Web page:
CRUK RadNet City of London Seminar Series #18
‘Predicting patient-specific therapeutic responses from genome-scale models of redox metabolism’
Friday, 27th January 2023 at 3:00 – 4:00pm GMT
Join the Zoom Seminar: https://ucl.zoom.us/j/96159011871?pwd=c2YrM0hWb08rL3dzUjJDZXJBWm9adz09
Meeting ID: 961 5901 1871
Hosted by Dr Jamie Dean, Senior Research Fellow at UCL, we warmly welcome Dr Melissa Kemp, Georgia Institute of Technology & Emory University, to join us and deliver a seminar talk on ‘Predicting patient-specific therapeutic responses from genome-scale models of redox metabolism’
Abstract: Despite the acknowledged role of tumor metabolism in radiation response, metabolomics data is rarely collected in large multi-omics initiatives such as The Cancer Genome Atlas (TCGA), presenting challenges to identify systems-level alterations in redox metabolism which confer resistance to radiation therapy. We developed a bioinformatics pipeline for integrating multi-omics data into personalized genome-scale flux balance analysis models of 716 radiation-sensitive and 199 radiation-resistant tumors. These models collectively predicted that radiation resistant tumors reroute metabolic flux to increase mitochondrial NADPH stores and reactive oxygen species scavenging. Simulated genome-wide knockout screens agreed with experimental siRNA gene knockdowns in matched radiation-sensitive and -resistant cancer cell lines, revealing gene targets involved in mitochondrial NADPH production, central carbon metabolism, and folate metabolism that allow for selective inhibition of glutathione production and hydrogen peroxide clearance in radiation-resistant cancers. This systems approach represents a significant advancement in developing quantitative genome-scale models of redox metabolism and identifying personalized metabolic targets for improving radiation sensitivity in individual cancer patients. Furthermore, we have used this methodology to predict novel metabolic biomarkers that differentiates radiation-sensitive and -resistant tumors. These metabolites have been experimentally validated and integrated with other multi-omics datasets into machine learning classifiers for radiation response.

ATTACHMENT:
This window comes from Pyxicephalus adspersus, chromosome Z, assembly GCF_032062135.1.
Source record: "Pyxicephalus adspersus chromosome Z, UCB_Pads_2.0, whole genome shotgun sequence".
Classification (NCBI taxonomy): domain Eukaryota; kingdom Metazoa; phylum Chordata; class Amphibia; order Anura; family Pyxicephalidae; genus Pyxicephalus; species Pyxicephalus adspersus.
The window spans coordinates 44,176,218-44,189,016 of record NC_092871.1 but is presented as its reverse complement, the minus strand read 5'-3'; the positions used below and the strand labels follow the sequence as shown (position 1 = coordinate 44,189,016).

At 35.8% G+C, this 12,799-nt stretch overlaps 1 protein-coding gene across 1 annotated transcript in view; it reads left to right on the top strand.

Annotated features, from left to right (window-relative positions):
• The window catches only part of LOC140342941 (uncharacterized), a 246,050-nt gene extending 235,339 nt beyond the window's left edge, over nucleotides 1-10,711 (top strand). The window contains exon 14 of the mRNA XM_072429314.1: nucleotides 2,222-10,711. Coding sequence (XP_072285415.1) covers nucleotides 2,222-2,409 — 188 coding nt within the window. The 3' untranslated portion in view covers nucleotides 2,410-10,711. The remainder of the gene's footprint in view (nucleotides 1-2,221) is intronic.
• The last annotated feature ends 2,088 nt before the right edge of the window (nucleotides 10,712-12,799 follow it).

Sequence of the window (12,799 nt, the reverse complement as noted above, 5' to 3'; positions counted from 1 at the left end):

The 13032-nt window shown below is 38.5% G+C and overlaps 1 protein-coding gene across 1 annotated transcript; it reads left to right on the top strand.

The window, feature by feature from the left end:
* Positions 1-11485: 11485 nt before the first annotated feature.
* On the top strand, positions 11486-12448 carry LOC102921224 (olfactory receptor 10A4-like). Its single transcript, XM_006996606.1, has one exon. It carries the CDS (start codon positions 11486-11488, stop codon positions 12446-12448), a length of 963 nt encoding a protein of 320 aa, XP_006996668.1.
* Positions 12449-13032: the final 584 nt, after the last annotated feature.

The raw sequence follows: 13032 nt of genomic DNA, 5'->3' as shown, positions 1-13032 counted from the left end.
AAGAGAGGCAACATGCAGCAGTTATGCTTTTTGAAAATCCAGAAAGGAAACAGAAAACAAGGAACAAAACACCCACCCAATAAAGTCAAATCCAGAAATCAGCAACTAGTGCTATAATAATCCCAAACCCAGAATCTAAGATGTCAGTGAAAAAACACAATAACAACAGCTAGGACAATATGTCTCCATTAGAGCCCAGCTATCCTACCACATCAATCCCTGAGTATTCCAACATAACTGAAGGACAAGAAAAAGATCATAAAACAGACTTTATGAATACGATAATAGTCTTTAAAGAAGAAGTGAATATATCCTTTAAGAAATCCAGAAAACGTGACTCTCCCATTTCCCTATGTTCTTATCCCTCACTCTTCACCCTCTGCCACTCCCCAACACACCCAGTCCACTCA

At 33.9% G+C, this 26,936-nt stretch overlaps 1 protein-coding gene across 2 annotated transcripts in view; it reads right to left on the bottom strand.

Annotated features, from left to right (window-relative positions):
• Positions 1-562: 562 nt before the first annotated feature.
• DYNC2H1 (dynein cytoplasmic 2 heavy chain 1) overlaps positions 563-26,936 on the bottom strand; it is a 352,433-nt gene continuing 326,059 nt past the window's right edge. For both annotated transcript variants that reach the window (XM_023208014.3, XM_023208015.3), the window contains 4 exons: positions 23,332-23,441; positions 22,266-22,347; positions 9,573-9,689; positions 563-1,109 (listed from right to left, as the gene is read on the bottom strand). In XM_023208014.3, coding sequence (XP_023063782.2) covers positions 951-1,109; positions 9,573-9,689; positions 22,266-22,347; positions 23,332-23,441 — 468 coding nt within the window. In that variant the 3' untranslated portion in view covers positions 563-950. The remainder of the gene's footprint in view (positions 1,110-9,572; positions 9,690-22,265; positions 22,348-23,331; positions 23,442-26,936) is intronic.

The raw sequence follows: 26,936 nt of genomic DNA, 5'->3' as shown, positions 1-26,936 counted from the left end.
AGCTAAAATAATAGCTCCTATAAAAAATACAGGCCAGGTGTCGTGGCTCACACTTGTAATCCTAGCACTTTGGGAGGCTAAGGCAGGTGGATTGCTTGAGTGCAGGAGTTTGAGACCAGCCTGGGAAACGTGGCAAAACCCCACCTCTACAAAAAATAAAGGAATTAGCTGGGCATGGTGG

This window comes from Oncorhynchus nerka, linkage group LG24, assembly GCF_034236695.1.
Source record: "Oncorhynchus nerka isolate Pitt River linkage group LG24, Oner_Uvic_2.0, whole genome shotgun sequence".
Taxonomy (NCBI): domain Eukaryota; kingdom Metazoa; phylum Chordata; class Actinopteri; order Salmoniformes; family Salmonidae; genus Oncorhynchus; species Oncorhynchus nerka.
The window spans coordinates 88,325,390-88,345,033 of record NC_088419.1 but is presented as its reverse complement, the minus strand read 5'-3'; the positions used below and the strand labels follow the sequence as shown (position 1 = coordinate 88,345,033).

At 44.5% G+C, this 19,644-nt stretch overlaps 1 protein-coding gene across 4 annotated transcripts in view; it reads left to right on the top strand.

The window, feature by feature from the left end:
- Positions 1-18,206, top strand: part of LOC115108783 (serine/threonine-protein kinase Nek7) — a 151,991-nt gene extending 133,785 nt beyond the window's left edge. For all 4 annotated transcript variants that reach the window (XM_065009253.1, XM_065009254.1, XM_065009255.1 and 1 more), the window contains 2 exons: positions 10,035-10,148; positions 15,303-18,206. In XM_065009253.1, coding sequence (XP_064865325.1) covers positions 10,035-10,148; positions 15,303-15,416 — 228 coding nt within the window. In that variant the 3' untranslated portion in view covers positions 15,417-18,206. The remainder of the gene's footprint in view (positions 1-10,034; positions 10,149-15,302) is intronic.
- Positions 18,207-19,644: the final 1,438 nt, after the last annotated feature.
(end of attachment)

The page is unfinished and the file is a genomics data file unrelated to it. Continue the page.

About our speaker:
Melissa Lambeth Kemp received her B.S. in Nuclear Engineering with a minor in Biomedical Engineering from Massachusetts Institute of Technology in 1997 and her Ph.D. in Bioengineering from University of Washington in 2003. Dr. Kemp joined the faculty at Georgia Tech in 2006 after completing postdoctoral training at MIT. She is currently the Carol Ann & David D. Flanagan Professor in the joint Wallace H. Coulter Department of Biomedical Engineering between Georgia Tech and Emory University. Her research focuses on the development of computational systems biology methods to investigate two overarching themes in cancer, immunology, and regenerative medicine applications: i) the role of cellular redox metabolism in influencing information processing and cell fate decisions; and ii) modes of communication that drive self-organization in multicellular engineered living systems.
Dr. Kemp currently co-leads the research thrust of Cell-Omics for the NSF Engineering Research Center in Cell Manufacturing Technologies and is the former co-chair of the NCI Cancer Systems Biology Consortium. Dr. Kemp’s career honors include a Whitaker Graduate Fellowship, Merck/CSBi postdoctoral fellowship, Georgia Cancer Coalition Distinguished Scholar, NIH New Innovator Award, and the CSB2 Prize for Innovative Measurement Methods from the Council for Systems Biology in Boston.